January in Palm Springs, California is generally sunny and very pleasant. Our friend, Dale, came first to visit, and he and Joe spent days bicycling the back roads of Palm Springs. Jeannie came later, and that’s when we all headed out to see boulders and Joshua trees in the desert.

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Joshua Tree National Park is famous for its fantastic rock formations. The rocks are monzogranite and the formations are called inselbergs. No kidding!

On the drive in to the Park, we did some quick reading to orient ourselves. Turns out that Joshua Tree National Park is a “connecting” park between the Mojave Desert (higher elevation and wetter) and the Colorado Desert (lower elevation and drier). The northwest side of the park is in the Mojave Desert and the southeast section is in the Colorado Desert.   We weren’t really sure what desert we were in as we headed off to hike the Barker Dam nature trail, which is near the middle of the park.

The greater area received quite a bit of rain in the past few weeks, and this is what we found as we approached the dam. We had expected a bit more water, but then realized, this IS California and a desert.

The greater area received quite a bit of rain in the past few weeks, and this is what we found as we approached the dam. We had expected a bit more water, but then realized, this IS California and a desert.

The simple loop trail threw us off. We couldn’t find our path through the rocks. It took a minute but then Dale found it. We scrambled on.

An unexpected highlight on the trail was viewing pictographs on a protected rock wall. The little interpretive sign indicated Native People had created them, but didn’t say when. It did indicate that “Disney” had added brighter paint colors to some before filming a movie.

An unexpected highlight on the trail was viewing pictographs on a protected rock wall. The little interpretive sign indicated Native People had created them, but didn’t say when. It did indicate that “Disney” had added brighter paint colors to some before filming a movie.

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The path left the huge boulder fields and continued through the flat, never-ending desert. Here we could really appreciate the many Joshua Trees.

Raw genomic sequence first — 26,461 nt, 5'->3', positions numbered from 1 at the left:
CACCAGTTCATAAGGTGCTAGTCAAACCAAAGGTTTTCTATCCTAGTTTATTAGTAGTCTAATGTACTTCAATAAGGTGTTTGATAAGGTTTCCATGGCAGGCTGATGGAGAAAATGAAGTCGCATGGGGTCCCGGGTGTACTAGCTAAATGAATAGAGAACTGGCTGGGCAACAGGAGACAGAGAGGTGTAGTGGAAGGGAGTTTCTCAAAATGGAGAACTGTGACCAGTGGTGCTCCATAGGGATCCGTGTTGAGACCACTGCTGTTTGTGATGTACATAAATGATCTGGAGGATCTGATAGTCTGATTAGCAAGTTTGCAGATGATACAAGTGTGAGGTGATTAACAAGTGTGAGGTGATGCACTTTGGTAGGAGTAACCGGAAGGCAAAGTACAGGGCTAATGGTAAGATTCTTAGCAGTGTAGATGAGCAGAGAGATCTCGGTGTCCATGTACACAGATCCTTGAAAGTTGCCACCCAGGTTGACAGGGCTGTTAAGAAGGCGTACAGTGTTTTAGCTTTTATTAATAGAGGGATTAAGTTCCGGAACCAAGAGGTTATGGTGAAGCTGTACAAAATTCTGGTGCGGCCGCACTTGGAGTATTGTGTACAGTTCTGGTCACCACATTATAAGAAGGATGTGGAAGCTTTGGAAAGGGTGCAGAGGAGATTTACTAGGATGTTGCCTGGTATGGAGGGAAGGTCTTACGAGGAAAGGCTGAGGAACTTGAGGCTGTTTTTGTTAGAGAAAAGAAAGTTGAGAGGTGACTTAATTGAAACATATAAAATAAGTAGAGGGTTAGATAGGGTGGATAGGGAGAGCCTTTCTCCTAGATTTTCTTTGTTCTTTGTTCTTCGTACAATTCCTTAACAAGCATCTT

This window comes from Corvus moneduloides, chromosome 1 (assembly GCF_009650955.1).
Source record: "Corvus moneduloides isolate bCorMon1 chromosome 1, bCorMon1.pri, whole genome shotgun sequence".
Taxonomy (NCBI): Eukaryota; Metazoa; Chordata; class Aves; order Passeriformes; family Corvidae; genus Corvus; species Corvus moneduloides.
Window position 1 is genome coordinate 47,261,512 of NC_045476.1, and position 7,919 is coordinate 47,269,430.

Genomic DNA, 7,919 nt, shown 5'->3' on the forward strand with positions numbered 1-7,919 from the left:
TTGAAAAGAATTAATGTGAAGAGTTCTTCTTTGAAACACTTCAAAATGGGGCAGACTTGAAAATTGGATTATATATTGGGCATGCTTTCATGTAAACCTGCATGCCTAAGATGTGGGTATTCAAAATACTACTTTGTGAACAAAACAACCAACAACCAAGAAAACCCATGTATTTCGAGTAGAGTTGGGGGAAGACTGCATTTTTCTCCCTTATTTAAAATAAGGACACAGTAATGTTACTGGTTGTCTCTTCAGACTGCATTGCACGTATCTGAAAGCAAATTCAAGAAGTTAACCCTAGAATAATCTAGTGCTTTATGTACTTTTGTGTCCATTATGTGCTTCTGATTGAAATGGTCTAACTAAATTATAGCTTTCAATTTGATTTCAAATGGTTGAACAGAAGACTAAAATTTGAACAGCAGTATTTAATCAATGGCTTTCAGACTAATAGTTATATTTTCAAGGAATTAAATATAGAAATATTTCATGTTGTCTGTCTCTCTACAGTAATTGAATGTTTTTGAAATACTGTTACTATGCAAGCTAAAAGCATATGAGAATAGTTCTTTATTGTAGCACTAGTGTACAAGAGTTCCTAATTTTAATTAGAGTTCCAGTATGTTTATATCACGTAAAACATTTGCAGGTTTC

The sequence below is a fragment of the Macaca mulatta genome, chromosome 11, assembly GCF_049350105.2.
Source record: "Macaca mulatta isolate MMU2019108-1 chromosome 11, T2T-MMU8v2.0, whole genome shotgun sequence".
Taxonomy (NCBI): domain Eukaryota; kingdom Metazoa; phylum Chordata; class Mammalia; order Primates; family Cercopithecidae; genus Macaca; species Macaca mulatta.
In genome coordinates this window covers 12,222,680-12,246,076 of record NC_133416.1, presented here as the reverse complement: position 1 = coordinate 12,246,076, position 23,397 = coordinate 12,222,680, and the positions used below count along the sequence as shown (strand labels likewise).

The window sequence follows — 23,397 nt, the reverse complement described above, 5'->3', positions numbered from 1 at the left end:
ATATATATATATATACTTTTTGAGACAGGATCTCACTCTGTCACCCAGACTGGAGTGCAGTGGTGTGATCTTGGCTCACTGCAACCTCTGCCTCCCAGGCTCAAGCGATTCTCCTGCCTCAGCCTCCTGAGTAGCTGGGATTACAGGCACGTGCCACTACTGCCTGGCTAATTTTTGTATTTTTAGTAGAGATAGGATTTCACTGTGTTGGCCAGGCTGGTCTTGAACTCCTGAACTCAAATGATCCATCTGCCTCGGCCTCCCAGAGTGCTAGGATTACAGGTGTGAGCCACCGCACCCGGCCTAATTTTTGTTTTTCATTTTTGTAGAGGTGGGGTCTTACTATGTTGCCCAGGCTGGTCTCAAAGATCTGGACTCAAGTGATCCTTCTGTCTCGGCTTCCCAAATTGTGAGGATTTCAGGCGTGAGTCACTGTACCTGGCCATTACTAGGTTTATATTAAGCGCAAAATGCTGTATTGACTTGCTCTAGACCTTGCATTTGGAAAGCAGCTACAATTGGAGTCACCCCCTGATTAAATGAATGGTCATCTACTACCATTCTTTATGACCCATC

Most of the desert plants weren’t familiar to us, though helpful signs pointed out creosote and manzanita bushes (pictured). Did you know Native Americans used manzanita leaves as toothbrushes?

Most of the desert plants weren’t familiar to us, though helpful signs pointed out creosote and manzanita bushes (pictured). Did you know Native Americans used manzanita leaves as toothbrushes?

After travelling so many days with just each other’s company, having friends along made the past week all the better.

Four friends enjoying Joshua Tree National Park

Four friends enjoying Joshua Tree National Park

 

 

January 2016

 

 

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Learning as we travel

Never stop learning, they say. We say – the easiest way for us to do keep learning is by traveling, observing, and asking questions.  Sometimes it’s so easy, we don’t even know it’s happening.

When we drove further south through California, our biggest decision was where to have lunch. Morro Bay, a scenic town on the Pacific coast, seemed just right. We pulled up to a sweet café with views of the harbor.   As we ate our pitiful, little sandwiches, we watched tourists streaming by. We hurried to finish so we, too, could head outside to see what was happening.

Morro Bay

Word traveled fast among the brown pelicans and gulls that fish scraps were being thrown overboard. It was interesting to watch the scramble to see which bird was victorious. (Their lunch was probably tastier than ours.)

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Sea lions were right under the dock. A nearby sign explained that seals, sea lions, and sea elephants all live along the California coast. Other tourists told us that the much larger sea elephants are found further north in San Simeon.

We enjoyed watching birds, but some can be difficult to identify. We tried taking their photos, and when we pulled their images up on the computer screen, we referred to our thick Sibley bird guidebook to try to ID them.

Gulls are not always easy to ID. We’re pretty sure this is a Western Gull, common along the Pacific coast.

Gulls are not always easy to ID. We’re pretty sure this is a Western Gull, common along the Pacific coast.

western gull - 2nd winter Morro Bay

The challenge with gulls, and many other birds, is that the bird can look different both as a juvenile and in breeding season. We think this gull is a Western gull in its 2nd winter, not quite an adult. Tricky, huh? Well, we’re still learning.

Time to move on and head for our friend’s house where we’d spend the night.

Henriette’s fire in Los Osos

A fire was going in her little stove. We settled in and talked about traveling.

We thought back on all we’d done that day when an “aha!” moment came. Mission accomplished! We’d learned so many new things in just one day.

We celebrated with our new favorite local California treat. Yummy! One more thing learned: take a small piece and then quickly seal the bag. Otherwise, the whole bag will be consumed in just one sitting.

We celebrated with our new favorite local California treat. Yummy! One more thing learned: take a small piece and then quickly seal the bag. Otherwise, the whole bag will be consumed in just one sitting.

 

 

January 2016